This is pasted from OneNote. (enemy of the people)
What did you do?
I watched a long, dense video on different principles of animation. (And did anything but IDS for the rest of the month) (12 principles of animation – alan becker)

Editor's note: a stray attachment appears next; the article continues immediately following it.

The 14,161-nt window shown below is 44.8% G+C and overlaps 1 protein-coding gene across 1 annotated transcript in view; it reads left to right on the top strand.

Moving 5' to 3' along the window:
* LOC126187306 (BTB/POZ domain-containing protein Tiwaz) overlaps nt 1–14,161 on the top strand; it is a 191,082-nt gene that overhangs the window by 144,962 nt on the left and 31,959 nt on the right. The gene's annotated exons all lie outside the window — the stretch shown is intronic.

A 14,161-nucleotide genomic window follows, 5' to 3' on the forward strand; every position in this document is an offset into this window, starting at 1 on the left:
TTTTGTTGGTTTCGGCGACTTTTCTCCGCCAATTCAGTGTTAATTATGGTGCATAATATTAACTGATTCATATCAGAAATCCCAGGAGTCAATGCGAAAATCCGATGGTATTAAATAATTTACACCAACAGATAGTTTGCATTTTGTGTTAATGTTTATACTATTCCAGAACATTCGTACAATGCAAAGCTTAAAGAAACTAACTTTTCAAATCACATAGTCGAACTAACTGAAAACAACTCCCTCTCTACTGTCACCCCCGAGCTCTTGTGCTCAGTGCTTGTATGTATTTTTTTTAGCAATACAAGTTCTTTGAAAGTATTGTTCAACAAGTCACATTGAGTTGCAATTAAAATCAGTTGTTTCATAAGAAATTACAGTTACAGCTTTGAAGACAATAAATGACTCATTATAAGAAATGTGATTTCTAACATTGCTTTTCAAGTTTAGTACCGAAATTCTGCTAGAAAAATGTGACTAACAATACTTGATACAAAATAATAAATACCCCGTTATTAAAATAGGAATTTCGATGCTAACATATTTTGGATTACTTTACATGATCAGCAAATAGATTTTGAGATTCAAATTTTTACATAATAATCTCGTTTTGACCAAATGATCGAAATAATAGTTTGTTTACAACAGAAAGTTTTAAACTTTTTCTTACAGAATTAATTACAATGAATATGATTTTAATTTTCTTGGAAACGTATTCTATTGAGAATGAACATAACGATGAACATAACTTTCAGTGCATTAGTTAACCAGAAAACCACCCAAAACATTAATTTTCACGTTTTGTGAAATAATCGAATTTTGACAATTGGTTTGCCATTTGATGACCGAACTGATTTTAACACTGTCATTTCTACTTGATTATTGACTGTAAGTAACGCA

I was watching this long video on principles of animation, highlighting the different basics that I would normally not even think of (Think drag in capes, or a person’s arms stopping a moment after their body does). The amount of detail and work put into some animation is amazing; with that, you can’t just draw while trusting your own judgement. There is a reason principles of Animation exist: Consistency. It would be very easy to forget to follow through with the arms (I didn’t even know you were supposed to do that at all), let alone using all 12 principles of animation while moving a character a couple frames. Artists can use the principles like a checklist; they review the animation while watching for the principles where they can be applied. This would be much more consistent than an artist judging their own work to see if it ‘looks right’. I think that the reason we need these principles in animation and not so much film is because the human brain has experienced ‘animation’ in real life, with real people. They know how people move, and what they look like, because they have experienced that for their entire lives. However, on a piece of paper, they no longer look like people. They look like lines, that we imagine as people. So, the principles of animation are especially important in 2D cartoonish animation, because humans have a decreased ability of relating lines to people, and they need to be reminded of what objects/people look like when they move.